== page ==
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Neurons, Hormones, and the Brain

Neurons: Cells of the Nervous System

The Nervous System


There are two kinds of cells in the nervous system: glial cells and neurons. Glial cells, which make up the support structure of the nervous system, perform four functions:

  • Provide structural support to the neurons
  • Insulate neurons
  • Nourish neurons
  • Remove waste products

The other cells, neurons, act as the communicators of the nervous system. Neurons receive information, integrate it, and pass it along. They communicate with one another, with cells in the sensory organs, and with muscles and glands.

Each neuron has the same structure:

  • Each neuron has a soma, or cell body, which is the central area of the neuron. It contains the nucleus and other structures common to all cells in the body, such as mitochondria.
  • The highly branched fibers that reach out from the neuron are called dendritic trees. Each branch is called a dendrite. Dendrites receive information from other neurons or from sense organs.
  • The single long fiber that extends from the neuron is called an axon. Axons send information to other neurons, to muscle cells, or to gland cells. What we call nerves are bundles of axons coming from many neurons.
  • Some of these axons have a coating called the myelin sheath. Glial cells produce myelin, which is a fatty substance that protects the nerves. When an axon has a myelin sheath, nerve impulses travel faster down the axon. Nerve transmission can be impaired when myelin sheaths disintegrate.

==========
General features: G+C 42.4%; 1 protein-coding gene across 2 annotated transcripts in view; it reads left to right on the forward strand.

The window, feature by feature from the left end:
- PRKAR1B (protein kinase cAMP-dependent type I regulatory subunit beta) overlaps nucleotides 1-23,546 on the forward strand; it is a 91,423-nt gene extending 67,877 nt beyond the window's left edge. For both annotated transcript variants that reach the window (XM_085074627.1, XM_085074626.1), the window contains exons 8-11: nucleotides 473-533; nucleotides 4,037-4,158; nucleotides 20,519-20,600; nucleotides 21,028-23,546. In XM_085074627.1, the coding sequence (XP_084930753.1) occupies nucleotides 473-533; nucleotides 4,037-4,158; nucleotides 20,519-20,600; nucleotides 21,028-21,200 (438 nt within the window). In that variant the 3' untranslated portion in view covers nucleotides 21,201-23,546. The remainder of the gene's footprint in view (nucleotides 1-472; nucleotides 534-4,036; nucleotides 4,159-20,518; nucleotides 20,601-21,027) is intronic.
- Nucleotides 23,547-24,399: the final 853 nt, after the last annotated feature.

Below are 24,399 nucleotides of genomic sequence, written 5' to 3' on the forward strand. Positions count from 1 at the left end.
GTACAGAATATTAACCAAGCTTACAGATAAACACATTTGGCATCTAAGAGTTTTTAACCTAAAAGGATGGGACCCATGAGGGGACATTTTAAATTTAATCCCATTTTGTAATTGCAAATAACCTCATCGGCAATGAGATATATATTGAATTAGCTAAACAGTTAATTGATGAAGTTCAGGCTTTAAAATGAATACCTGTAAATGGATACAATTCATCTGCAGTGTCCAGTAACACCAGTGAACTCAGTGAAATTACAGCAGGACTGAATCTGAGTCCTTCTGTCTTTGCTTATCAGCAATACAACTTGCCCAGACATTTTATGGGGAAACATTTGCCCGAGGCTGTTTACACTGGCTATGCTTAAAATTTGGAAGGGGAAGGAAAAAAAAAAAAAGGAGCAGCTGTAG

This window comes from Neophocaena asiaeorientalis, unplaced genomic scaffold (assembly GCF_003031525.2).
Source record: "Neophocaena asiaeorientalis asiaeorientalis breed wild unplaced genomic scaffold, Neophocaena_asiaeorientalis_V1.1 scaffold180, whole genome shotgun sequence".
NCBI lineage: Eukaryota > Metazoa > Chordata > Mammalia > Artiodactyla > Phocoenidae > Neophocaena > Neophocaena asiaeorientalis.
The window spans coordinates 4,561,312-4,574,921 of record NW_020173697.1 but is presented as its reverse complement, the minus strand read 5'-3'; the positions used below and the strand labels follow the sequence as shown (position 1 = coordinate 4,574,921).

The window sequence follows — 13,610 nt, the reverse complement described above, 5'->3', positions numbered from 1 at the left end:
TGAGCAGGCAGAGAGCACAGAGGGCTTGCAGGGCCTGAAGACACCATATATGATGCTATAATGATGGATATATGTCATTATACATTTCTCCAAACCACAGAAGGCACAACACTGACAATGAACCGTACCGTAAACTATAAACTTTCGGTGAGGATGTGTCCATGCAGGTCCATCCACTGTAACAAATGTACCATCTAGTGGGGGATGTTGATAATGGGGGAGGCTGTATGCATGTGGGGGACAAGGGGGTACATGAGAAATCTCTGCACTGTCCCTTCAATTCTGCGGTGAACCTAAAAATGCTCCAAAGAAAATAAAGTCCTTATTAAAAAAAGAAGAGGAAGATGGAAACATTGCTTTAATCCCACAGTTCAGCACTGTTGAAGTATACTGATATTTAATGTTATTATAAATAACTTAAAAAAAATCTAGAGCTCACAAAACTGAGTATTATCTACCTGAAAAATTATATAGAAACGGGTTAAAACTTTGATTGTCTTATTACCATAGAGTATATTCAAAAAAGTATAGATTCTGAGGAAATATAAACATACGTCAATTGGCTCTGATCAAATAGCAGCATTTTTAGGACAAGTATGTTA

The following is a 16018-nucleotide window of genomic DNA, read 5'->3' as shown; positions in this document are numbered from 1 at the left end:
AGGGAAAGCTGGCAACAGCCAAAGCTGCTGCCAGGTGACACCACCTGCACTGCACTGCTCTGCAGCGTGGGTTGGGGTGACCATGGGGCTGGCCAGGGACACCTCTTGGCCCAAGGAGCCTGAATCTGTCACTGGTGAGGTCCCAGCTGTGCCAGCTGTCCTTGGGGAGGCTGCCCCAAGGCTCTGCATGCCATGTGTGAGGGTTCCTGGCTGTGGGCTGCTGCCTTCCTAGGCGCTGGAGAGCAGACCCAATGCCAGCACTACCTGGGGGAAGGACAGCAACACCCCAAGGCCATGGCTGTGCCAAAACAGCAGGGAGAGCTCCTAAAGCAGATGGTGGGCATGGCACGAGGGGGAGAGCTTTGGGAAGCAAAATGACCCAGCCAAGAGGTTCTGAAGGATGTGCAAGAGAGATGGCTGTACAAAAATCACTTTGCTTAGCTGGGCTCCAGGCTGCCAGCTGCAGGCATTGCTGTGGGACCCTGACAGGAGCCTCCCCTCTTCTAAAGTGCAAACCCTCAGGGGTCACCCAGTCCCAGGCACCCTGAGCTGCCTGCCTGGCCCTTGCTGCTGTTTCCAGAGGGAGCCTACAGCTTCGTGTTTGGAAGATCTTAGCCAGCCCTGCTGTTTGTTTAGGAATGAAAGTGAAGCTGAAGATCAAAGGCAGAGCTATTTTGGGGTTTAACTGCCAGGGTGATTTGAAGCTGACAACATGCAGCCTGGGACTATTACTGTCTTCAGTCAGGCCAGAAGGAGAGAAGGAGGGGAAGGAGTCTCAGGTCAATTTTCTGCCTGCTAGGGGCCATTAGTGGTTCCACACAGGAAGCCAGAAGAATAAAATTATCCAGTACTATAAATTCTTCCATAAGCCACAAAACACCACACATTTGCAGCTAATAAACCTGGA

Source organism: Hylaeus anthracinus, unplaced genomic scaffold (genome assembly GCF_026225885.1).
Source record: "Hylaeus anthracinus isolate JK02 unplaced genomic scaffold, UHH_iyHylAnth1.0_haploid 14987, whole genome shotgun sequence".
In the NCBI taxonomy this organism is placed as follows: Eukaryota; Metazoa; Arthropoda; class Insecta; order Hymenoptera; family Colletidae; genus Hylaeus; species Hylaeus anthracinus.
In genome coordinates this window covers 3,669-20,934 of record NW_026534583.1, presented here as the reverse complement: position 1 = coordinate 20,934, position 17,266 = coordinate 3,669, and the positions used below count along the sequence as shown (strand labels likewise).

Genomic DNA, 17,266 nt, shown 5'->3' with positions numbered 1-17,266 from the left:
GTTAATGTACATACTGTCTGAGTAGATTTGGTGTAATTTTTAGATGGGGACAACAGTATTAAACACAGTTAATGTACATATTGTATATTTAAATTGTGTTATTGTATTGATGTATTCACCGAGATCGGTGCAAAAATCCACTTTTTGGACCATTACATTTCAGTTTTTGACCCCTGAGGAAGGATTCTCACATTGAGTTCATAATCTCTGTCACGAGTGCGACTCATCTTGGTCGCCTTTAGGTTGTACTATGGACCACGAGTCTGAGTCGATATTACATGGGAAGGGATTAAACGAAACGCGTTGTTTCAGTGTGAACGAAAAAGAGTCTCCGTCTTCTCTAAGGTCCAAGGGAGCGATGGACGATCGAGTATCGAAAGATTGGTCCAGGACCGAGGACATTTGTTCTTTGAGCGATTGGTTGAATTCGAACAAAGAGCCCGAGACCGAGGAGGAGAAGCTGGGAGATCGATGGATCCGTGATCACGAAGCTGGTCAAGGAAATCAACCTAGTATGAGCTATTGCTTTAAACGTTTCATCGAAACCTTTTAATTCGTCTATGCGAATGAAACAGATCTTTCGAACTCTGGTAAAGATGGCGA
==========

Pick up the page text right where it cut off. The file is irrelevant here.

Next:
• At the end of each axon lie bumps called terminal buttons. Terminal buttons release neurotransmitters, which are chemicals that can cross over to neighboring neurons and activate them. The junction between an axon of one neuron and the cell body or dendrite of a neighboring neuron is called a synapse.

Communication Between Neurons

In 1952, physiologists Alan Hodgkin and Andrew Huxley made some important discoveries about how neurons transmit information. They studied giant squid, whose neurons have giant axons. By putting tiny electrodes inside these axons, Hodgkin and Huxley found that nerve impulses are really electrochemical reactions.

The Resting Potential

Nerves are specially built to transmit electrochemical signals. Fluids exist both inside and outside neurons. These fluids contain positively and negatively charged atoms and molecules called ions. Positively charged sodium and potassium ions and negatively charged chloride ions constantly cross into and out of neurons, across cell membranes. An inactive neuron is in the resting state. In the resting state, the inside of a neuron has a slightly higher concentration of negatively charged ions than the outside does. This situation creates a slight negative charge inside the neuron, which acts as a store of potential energy called the resting potential. The resting potential of a neuron is about –70 millivolts.

The Action Potential